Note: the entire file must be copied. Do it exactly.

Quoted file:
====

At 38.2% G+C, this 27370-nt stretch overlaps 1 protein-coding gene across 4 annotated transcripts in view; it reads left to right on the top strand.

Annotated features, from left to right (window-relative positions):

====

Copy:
At 38.2% G+C, this 27370-nt stretch overlaps 1 protein-coding gene across 4 annotated transcripts in view; it reads left to right on the top strand.

Annotated features, from left to right (window-relative positions):